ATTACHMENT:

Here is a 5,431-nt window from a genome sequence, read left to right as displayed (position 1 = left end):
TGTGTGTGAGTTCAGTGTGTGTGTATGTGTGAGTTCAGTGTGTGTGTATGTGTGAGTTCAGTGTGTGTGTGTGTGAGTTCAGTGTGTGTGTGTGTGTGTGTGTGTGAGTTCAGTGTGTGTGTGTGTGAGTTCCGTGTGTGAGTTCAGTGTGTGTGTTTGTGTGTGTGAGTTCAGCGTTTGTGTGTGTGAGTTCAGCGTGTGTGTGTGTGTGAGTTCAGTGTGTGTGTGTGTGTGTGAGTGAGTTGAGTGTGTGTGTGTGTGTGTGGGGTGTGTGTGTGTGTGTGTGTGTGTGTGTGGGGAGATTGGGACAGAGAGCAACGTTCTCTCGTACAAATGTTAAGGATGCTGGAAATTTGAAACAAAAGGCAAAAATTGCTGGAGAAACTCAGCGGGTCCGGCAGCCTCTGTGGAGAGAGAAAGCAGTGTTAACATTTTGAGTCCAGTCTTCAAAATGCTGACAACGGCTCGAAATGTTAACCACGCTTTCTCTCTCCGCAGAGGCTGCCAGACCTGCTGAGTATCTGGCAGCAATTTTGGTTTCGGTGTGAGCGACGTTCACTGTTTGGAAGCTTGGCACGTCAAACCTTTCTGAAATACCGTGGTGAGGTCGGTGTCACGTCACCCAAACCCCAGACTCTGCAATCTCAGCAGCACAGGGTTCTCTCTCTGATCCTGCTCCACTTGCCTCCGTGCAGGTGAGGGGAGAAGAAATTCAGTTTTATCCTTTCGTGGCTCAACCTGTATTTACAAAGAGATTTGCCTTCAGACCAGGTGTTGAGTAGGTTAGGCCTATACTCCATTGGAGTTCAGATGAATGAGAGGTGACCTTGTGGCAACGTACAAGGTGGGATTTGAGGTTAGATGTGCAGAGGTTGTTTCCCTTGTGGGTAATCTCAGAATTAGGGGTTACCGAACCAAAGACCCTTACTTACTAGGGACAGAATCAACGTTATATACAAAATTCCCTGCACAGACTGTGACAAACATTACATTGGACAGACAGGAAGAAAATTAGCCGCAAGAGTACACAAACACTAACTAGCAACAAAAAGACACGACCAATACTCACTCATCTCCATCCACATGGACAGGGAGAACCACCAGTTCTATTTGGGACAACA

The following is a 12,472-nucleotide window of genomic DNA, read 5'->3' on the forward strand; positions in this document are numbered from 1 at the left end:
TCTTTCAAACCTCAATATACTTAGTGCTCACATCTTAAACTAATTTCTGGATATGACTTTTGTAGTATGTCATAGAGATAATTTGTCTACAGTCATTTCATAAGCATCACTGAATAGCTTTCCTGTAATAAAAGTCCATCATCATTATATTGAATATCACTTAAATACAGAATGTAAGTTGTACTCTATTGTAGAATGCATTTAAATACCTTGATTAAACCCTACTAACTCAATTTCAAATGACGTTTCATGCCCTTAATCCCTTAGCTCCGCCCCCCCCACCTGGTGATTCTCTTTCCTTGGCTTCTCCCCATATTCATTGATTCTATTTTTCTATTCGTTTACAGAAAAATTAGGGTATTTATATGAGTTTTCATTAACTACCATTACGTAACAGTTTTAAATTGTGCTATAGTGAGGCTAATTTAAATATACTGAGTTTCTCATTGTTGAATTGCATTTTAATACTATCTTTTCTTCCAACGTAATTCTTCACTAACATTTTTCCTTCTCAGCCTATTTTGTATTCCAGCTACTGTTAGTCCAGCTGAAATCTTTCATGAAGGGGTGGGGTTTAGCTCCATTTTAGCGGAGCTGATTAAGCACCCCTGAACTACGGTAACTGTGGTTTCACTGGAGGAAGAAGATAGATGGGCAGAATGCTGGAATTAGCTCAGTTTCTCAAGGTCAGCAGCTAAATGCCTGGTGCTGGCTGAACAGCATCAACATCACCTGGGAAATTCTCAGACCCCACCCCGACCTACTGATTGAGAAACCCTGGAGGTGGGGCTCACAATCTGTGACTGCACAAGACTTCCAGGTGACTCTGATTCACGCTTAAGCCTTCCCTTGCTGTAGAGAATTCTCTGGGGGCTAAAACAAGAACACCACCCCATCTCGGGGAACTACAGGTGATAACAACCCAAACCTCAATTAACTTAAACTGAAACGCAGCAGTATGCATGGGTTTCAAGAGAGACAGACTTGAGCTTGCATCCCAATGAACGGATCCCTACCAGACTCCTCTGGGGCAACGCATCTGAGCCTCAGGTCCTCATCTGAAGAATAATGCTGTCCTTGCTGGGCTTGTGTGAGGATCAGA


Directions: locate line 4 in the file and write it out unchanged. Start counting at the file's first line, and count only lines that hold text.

TCTTTCAAACCTCAATATACTTAGTGCTCACATCTTAAACTAATTTCTGGATATGACTTTTGTAGTATGTCATAGAGATAATTTGTCTACAGTCATTTCATAAGCATCACTGAATAGCTTTCCTGTAATAAAAGTCCATCATCATTATATTGAATATCACTTAAATACAGAATGTAAGTTGTACTCTATTGTAGAATGCATTTAAATACCTTGATTAAACCCTACTAACTCAATTTCAAATGACGTTTCATGCCCTTAATCCCTTAGCTCCGCCCCCCCCACCTGGTGATTCTCTTTCCTTGGCTTCTCCCCATATTCATTGATTCTATTTTTCTATTCGTTTACAGAAAAATTAGGGTATTTATATGAGTTTTCATTAACTACCATTACGTAACAGTTTTAAATTGTGCTATAGTGAGGCTAATTTAAATATACTGAGTTTCTCATTGTTGAATTGCATTTTAATACTATCTTTTCTTCCAACGTAATTCTTCACTAACATTTTTCCTTCTCAGCCTATTTTGTATTCCAGCTACTGTTAGTCCAGCTGAAATCTTTCATGAAGGGGTGGGGTTTAGCTCCATTTTAGCGGAGCTGATTAAGCACCCCTGAACTACGGTAACTGTGGTTTCACTGGAGGAAGAAGATAGATGGGCAGAATGCTGGAATTAGCTCAGTTTCTCAAGGTCAGCAGCTAAATGCCTGGTGCTGGCTGAACAGCATCAACATCACCTGGGAAATTCTCAGACCCCACCCCGACCTACTGATTGAGAAACCCTGGAGGTGGGGCTCACAATCTGTGACTGCACAAGACTTCCAGGTGACTCTGATTCACGCTTAAGCCTTCCCTTGCTGTAGAGAATTCTCTGGGGGCTAAAACAAGAACACCACCCCATCTCGGGGAACTACAGGTGATAACAACCCAAACCTCAATTAACTTAAACTGAAACGCAGCAGTATGCATGGGTTTCAAGAGAGACAGACTTGAGCTTGCATCCCAATGAACGGATCCCTACCAGACTCCTCTGGGGCAACGCATCTGAGCCTCAGGTCCTCATCTGAAGAATAATGCTGTCCTTGCTGGGCTTGTGTGAGGATCAGA